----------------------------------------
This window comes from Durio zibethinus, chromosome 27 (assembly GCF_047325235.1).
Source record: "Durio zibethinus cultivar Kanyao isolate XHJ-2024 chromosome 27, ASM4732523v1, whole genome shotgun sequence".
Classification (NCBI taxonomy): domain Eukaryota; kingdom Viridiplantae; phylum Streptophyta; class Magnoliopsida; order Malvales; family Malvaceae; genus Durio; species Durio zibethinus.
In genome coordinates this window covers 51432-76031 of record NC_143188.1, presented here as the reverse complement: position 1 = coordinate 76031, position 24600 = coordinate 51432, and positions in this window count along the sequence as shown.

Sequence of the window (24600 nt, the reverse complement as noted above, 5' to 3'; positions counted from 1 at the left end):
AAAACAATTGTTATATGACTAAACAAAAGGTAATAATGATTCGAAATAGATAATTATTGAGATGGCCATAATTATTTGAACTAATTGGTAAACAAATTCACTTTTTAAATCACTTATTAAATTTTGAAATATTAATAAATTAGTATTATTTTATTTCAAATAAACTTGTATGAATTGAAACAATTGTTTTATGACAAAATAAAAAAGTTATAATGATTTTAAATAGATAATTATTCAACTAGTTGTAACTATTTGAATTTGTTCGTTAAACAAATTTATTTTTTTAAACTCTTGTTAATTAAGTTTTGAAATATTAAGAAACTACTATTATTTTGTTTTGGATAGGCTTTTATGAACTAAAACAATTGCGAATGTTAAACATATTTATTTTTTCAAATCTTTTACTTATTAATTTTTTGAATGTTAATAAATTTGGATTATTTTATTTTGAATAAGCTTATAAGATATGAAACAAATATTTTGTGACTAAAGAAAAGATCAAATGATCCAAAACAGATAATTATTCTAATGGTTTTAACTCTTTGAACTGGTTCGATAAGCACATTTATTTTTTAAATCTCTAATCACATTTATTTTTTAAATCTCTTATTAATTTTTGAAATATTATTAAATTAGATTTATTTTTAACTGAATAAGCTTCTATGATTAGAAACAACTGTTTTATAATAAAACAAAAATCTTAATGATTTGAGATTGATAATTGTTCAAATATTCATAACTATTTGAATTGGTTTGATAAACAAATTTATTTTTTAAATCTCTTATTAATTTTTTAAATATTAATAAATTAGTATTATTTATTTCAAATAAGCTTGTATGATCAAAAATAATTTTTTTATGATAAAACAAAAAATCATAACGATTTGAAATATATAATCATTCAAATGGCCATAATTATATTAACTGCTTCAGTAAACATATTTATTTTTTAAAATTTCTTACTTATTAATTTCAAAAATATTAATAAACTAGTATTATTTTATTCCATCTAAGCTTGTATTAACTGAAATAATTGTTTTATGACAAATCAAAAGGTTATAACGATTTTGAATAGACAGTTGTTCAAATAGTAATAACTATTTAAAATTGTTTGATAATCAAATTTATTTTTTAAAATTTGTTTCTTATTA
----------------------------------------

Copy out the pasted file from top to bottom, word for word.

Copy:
This window comes from Durio zibethinus, chromosome 27 (assembly GCF_047325235.1).
Source record: "Durio zibethinus cultivar Kanyao isolate XHJ-2024 chromosome 27, ASM4732523v1, whole genome shotgun sequence".
Classification (NCBI taxonomy): domain Eukaryota; kingdom Viridiplantae; phylum Streptophyta; class Magnoliopsida; order Malvales; family Malvaceae; genus Durio; species Durio zibethinus.
In genome coordinates this window covers 51432-76031 of record NC_143188.1, presented here as the reverse complement: position 1 = coordinate 76031, position 24600 = coordinate 51432, and positions in this window count along the sequence as shown.

Sequence of the window (24600 nt, the reverse complement as noted above, 5' to 3'; positions counted from 1 at the left end):
AAAACAATTGTTATATGACTAAACAAAAGGTAATAATGATTCGAAATAGATAATTATTGAGATGGCCATAATTATTTGAACTAATTGGTAAACAAATTCACTTTTTAAATCACTTATTAAATTTTGAAATATTAATAAATTAGTATTATTTTATTTCAAATAAACTTGTATGAATTGAAACAATTGTTTTATGACAAAATAAAAAAGTTATAATGATTTTAAATAGATAATTATTCAACTAGTTGTAACTATTTGAATTTGTTCGTTAAACAAATTTATTTTTTTAAACTCTTGTTAATTAAGTTTTGAAATATTAAGAAACTACTATTATTTTGTTTTGGATAGGCTTTTATGAACTAAAACAATTGCGAATGTTAAACATATTTATTTTTTCAAATCTTTTACTTATTAATTTTTTGAATGTTAATAAATTTGGATTATTTTATTTTGAATAAGCTTATAAGATATGAAACAAATATTTTGTGACTAAAGAAAAGATCAAATGATCCAAAACAGATAATTATTCTAATGGTTTTAACTCTTTGAACTGGTTCGATAAGCACATTTATTTTTTAAATCTCTAATCACATTTATTTTTTAAATCTCTTATTAATTTTTGAAATATTATTAAATTAGATTTATTTTTAACTGAATAAGCTTCTATGATTAGAAACAACTGTTTTATAATAAAACAAAAATCTTAATGATTTGAGATTGATAATTGTTCAAATATTCATAACTATTTGAATTGGTTTGATAAACAAATTTATTTTTTAAATCTCTTATTAATTTTTTAAATATTAATAAATTAGTATTATTTATTTCAAATAAGCTTGTATGATCAAAAATAATTTTTTTATGATAAAACAAAAAATCATAACGATTTGAAATATATAATCATTCAAATGGCCATAATTATATTAACTGCTTCAGTAAACATATTTATTTTTTAAAATTTCTTACTTATTAATTTCAAAAATATTAATAAACTAGTATTATTTTATTCCATCTAAGCTTGTATTAACTGAAATAATTGTTTTATGACAAATCAAAAGGTTATAACGATTTTGAATAGACAGTTGTTCAAATAGTAATAACTATTTAAAATTGTTTGATAATCAAATTTATTTTTTAAAATTTGTTTCTTATTA